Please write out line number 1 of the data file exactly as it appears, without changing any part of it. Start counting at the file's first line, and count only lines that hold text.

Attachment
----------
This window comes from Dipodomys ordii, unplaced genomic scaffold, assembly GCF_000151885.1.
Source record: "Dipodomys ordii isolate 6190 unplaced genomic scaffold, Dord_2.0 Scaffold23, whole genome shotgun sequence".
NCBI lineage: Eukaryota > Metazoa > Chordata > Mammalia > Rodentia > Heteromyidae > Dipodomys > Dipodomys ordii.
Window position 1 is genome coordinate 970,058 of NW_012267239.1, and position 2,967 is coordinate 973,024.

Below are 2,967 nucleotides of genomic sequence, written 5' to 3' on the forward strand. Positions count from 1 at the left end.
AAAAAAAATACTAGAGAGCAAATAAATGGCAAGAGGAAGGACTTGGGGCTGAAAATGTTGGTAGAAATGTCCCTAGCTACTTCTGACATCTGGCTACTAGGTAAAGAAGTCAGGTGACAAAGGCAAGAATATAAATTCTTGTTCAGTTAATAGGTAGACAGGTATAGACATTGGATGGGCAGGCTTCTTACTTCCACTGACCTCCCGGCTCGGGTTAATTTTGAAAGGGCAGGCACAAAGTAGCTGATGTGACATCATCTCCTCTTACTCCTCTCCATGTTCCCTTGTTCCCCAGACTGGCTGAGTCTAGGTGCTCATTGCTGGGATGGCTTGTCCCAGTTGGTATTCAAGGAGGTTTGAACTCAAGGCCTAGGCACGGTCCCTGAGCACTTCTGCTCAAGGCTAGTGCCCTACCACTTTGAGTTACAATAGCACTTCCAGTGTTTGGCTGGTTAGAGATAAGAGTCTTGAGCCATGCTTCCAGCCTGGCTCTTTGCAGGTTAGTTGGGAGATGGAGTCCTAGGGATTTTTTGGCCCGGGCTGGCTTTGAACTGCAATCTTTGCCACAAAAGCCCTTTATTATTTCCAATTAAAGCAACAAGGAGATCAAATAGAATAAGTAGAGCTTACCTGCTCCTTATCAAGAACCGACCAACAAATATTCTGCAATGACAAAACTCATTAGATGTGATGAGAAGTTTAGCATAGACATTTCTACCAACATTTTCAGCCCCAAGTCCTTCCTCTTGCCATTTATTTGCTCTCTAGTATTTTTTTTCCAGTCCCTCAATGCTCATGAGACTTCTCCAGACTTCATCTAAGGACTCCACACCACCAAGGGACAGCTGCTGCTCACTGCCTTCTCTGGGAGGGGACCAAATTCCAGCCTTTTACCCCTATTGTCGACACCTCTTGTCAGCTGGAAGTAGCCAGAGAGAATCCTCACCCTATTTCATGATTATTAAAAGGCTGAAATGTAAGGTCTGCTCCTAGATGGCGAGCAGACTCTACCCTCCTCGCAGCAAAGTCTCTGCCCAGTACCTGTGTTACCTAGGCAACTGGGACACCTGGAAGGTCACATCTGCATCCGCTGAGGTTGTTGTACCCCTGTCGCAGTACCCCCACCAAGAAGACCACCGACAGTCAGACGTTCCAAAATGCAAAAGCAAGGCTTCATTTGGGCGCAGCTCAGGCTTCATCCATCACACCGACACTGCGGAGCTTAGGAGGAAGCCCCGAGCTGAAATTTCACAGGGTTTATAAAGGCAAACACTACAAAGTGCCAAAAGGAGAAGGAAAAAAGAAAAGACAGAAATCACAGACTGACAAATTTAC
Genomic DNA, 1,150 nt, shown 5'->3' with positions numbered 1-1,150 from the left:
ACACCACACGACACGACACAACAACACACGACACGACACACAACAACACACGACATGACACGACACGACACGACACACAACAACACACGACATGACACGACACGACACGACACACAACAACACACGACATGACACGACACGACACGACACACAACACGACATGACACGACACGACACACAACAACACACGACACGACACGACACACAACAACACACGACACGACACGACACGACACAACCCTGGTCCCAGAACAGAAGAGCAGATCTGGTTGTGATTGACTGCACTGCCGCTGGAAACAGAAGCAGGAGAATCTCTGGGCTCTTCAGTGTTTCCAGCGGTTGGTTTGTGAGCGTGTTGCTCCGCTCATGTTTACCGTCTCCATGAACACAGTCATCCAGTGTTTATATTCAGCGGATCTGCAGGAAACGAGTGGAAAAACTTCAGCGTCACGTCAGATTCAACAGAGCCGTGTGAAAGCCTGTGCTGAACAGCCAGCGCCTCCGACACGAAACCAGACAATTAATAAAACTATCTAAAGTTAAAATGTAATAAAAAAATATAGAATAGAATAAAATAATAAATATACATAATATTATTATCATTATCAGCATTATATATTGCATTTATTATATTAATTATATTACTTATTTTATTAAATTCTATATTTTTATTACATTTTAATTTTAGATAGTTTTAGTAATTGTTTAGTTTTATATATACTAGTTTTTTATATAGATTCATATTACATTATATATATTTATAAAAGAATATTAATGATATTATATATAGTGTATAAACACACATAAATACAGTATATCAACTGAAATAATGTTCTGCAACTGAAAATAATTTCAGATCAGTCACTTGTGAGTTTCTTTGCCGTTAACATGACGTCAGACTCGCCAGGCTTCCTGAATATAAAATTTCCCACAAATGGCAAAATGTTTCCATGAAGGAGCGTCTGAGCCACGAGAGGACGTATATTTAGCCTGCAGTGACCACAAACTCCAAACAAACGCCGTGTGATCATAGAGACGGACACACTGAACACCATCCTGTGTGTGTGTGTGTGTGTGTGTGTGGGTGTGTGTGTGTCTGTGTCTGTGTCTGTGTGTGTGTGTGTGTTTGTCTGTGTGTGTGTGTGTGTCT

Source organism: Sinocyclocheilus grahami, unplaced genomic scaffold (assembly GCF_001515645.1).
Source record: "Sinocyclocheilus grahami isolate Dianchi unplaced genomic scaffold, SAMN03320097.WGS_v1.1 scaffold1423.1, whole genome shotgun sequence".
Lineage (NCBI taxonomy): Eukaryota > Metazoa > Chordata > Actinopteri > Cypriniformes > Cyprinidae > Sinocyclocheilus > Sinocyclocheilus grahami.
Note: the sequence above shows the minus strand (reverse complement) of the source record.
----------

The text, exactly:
This window comes from Dipodomys ordii, unplaced genomic scaffold, assembly GCF_000151885.1.